within the excellence scheme of the SNSF "Parsimonious ontology and the relationship between science and persons", from December 2021 on Forerunner "A philosophical enquiry into a parsimonious ontology of the natural world", November 2017 to November 2021, with Andrea Oldofredi (Postdoc), Frida Trotter (PhD student), Federico Benitez (PhD student, until 30 April 2021) and Alban Ridet (PhD student, from 1 May 2021 on).
"The Metaphysics of Physics: Natural Philosophy", November 2013 to November 2016, with Antonio Vassallo (Postdoc), Andrea Oldofredi (PhD student) and Davide Romano (PhD student), both PhD theses defended 19 November 2016.
“Causal properties and laws in the philosophy of science”, October 2010 to September 2015, with Pietro Snider (PhD student, Oct. 2010 to June 2012), Jakob Sprickerhof (PhD student, March 2011 to Sept. 2012) and Mario Hubert (PhD student from Jan. 2013 to Sept. 2015) (project within the ProDoc “Mind and reality”).
“Structural realism as a philosophy of nature”, May 2009 to September 2013, with Vincent Lam (Postdoc) (until 1 March 2010) and Tim Raez (PhD student) (1 March 2010- 30 September 2013), PhD thesis defended 2 December 2013.
“Direct realism and the threat from perceptual delusions”, August 2008 to July 2011, with Michael Sollberger (PhD student), PhD thesis defended 12 November 2010.
“Mental causation, functionalism and the metaphysics of causation”, December 2007 to November 2010, with Patrice Soom (PhD student) (project within the ProDoc “Mind, normativity, self and properties”), PhD thesis defended 15 October 2010. “Mental causation and reductionism”, October 2004 to September 2007, with Jens Harbecke and Christian Sachse, PhD theses defended 13 February and 4 September 2007.
Funded by the Cogito Foundation "The fundamental ontology of the natural world", December 2015 to July 2017, with Dustin Lazarovici (Postdoc).
Funded by the Programme Collaborative Research on Science and Society (CROSS) EPFL-UNIL “The quantum state as the memory of a quantum system”, January to December 2014, with Vincenzo Savona (EPFL) and Antonio Vassallo (Postdoc).
Alban Ridet, Heterodox non-naturalism: a new kind of moral realism, since May 2021.
Alin Cucu, Interactive dualism in the physical world, since December 2019.
Guillaume Koestner, Ontologie de la normativité, since February 2018.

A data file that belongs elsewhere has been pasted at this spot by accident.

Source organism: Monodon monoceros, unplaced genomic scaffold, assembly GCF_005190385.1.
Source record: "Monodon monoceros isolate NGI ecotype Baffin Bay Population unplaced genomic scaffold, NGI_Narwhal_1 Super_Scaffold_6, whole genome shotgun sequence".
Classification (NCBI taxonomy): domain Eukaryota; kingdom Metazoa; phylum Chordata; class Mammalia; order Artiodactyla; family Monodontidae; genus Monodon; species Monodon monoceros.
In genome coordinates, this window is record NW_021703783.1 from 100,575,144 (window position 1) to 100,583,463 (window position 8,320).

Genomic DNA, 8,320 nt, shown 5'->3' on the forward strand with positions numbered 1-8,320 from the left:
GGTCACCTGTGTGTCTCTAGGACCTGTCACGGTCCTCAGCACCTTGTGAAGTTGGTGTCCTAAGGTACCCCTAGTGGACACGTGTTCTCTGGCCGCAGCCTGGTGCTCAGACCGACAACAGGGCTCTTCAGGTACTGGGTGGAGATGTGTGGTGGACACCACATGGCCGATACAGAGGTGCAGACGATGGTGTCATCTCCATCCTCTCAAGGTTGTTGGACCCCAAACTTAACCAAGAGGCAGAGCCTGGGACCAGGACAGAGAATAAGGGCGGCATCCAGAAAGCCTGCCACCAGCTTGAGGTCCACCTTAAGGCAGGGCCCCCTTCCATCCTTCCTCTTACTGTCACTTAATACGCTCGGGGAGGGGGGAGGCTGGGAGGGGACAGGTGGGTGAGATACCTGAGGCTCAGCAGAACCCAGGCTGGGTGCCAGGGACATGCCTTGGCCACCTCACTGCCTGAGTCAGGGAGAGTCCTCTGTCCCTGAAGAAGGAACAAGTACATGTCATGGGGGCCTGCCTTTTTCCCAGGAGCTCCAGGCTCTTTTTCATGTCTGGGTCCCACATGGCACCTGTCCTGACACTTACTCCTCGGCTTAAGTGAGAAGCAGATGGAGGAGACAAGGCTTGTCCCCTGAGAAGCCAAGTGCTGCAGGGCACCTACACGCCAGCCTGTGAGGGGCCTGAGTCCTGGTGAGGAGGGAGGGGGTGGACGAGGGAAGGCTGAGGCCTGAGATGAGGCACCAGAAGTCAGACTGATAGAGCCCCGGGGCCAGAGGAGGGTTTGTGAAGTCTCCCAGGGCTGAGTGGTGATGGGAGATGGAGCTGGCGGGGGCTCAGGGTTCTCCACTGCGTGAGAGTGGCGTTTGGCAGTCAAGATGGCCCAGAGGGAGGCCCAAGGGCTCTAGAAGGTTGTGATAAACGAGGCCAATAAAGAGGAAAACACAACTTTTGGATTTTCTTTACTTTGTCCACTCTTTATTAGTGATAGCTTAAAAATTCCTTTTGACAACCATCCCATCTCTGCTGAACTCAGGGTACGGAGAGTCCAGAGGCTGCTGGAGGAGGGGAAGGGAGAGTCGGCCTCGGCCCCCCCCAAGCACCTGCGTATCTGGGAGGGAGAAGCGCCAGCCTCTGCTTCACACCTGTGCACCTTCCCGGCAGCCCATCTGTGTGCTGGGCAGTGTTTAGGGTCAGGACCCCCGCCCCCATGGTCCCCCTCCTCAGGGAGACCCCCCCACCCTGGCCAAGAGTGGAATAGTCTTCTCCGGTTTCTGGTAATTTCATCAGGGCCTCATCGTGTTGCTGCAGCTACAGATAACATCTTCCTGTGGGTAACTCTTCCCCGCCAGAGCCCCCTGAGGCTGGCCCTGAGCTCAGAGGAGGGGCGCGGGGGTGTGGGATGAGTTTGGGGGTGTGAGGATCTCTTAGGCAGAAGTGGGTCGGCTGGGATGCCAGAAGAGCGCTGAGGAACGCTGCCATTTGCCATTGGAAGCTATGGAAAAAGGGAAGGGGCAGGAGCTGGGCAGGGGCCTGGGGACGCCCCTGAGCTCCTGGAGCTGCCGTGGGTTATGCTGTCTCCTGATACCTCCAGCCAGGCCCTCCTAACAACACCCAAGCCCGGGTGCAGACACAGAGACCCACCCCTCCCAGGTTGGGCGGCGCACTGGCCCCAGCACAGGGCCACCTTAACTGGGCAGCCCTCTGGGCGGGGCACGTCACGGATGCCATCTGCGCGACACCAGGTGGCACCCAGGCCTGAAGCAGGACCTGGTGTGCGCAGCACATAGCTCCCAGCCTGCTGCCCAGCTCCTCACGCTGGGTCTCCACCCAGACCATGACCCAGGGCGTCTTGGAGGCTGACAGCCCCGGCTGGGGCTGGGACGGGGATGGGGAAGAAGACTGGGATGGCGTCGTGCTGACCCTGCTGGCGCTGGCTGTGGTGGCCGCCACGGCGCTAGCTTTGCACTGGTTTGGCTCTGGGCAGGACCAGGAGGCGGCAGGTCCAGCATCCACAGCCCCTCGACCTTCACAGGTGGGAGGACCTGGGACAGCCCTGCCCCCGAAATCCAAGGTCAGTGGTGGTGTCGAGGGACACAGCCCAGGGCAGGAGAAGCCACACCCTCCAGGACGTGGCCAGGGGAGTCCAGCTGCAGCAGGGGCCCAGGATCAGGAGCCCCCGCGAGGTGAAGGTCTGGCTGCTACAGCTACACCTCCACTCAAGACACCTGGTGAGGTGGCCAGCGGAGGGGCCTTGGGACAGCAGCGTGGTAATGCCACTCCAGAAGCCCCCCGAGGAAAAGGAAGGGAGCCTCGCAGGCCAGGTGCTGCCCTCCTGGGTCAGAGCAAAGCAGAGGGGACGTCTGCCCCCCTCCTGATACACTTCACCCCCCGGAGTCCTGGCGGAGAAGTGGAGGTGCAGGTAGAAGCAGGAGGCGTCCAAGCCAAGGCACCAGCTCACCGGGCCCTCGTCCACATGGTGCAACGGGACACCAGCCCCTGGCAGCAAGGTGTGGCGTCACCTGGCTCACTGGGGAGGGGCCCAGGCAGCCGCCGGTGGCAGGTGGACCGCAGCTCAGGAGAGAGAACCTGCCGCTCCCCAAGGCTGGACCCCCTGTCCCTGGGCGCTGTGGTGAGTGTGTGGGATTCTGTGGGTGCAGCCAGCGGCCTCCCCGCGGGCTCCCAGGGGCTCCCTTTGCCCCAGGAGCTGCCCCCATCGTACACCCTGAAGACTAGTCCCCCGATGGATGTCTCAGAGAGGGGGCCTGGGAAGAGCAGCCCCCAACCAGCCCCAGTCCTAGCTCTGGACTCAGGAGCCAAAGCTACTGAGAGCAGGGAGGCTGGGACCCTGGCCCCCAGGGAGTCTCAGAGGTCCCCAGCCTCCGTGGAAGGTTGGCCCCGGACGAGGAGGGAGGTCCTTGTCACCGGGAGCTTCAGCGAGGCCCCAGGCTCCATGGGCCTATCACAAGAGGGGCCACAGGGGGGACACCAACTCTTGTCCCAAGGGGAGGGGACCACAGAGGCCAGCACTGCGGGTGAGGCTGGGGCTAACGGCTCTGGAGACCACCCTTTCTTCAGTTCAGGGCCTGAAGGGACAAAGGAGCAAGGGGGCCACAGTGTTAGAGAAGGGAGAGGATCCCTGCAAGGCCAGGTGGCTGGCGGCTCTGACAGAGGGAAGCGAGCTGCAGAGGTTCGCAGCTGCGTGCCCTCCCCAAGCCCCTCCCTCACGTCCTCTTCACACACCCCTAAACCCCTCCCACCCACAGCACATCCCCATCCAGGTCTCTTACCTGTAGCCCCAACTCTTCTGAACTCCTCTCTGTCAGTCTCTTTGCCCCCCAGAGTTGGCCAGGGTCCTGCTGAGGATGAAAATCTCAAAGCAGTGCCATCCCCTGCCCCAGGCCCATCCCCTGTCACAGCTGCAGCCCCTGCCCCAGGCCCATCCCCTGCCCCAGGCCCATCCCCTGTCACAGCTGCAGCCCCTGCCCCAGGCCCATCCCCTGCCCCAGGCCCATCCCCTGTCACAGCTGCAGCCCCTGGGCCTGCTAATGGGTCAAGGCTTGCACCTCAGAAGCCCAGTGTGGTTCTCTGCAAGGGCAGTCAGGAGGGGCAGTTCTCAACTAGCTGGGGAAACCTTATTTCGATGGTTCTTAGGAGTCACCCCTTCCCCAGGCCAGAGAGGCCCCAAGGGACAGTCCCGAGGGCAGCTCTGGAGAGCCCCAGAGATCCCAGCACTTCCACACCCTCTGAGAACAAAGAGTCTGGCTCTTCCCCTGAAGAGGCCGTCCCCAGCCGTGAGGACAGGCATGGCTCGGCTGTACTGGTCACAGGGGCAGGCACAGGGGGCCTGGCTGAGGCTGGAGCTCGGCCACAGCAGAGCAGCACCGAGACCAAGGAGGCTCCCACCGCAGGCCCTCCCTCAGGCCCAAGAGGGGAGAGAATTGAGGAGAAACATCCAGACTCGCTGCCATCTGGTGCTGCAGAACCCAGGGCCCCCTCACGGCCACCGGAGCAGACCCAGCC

Frida Trotter, Theoretical observation, since December 2017.
Federico Benitez Conte, Back to the dissecting table. Scientific realism and theory classification, Thesis defended 25 June 2020.
Dustin Lazarovici, Typicality as a way of reasoning in physics and metaphysics, Thesis defended 24 June 2020; Paul Bernays Award of the Swiss Society for Logic and Philosophy of Science.
Tiziano Ferrando, Structure and ontology, Thesis defended 9 November 2019.
Cristian López, The problem of the arrow of time in the micro-world, co-supervision with Olimpia Lombardi (Buenos Aires), Thesis defended 7 November 2019; Arnold Reymond Award of the Faculty of Humanities of the University of Lausanne.
Davide Romano,The emergence of the classical world from a Bohmian universe, Thesis defended 19 November 2016.
Andrea Oldofredi, Particle creation and annihilation: Bohmian approaches. A metaphysical inquiry into the ontology of quantum field theory, Thesis defended 19 November 2016, co-supervision with Nino Zanghì (Genova).
Mario Hubert, Particles and laws of nature in classical and quantum physics, Thesis defended 18 November 2016.
Laurent Cordonier, Sociologie et sciences de la nature humaine. Une approche intégrative, Thesis defended 19 December 2016, co-supervision with Laurence Kaufmann (SSP-UNIL).
Pietro Snider, Causation and the self-constitution of the conscious mind, Thesis defended 26 October 2015, co-supervision with Markus Wild (Basel).
Marion Hämmerli, Parts, places, and perspectives: A theory of spatial relations based on mereotopology and convexity, Thesis defended 3 July 2014, co-supervision with Achille Varzi (Columbia University, New York); Award of the Faculty of Humanities of the University of Lausanne.
Tim Räz, On the applicability of mathematics—philosophical and historical perspectives, Thesis defended 2 December 2013.
Antonio Vassallo, The metaphysics of quantum gravity: a causal approach, Thesis defended 22 July 2013.
Matthias Egg, Causal explanations and unobservable entities in particle physics, Thesis defended 12 October 2012.
Michael Sollberger, The structural nature of perception, Thesis defended 12 November 2010.
Patrice Soom, From psychology to neuroscience. A new reductive account, Thesis defended 15 October 2010.
Georg Sparber, Unorthodox Humeanism, Thesis defended 3 December 2008.
Vincent Lam, Space-time within general relativity: a stuctural realist understanding, Thesis defended 30 November 2007; Award of the Faculty of Humanities of the University of Lausanne.
Jens Harbecke, Mental causation. Investigating the mind’s powers in a natural world, Thesis defended 4 September 2007.
Christian Sachse, Reductionism in the philosophy of science, Thesis defended 13 February 2007; Prix de la Société académique vaudoise 2007.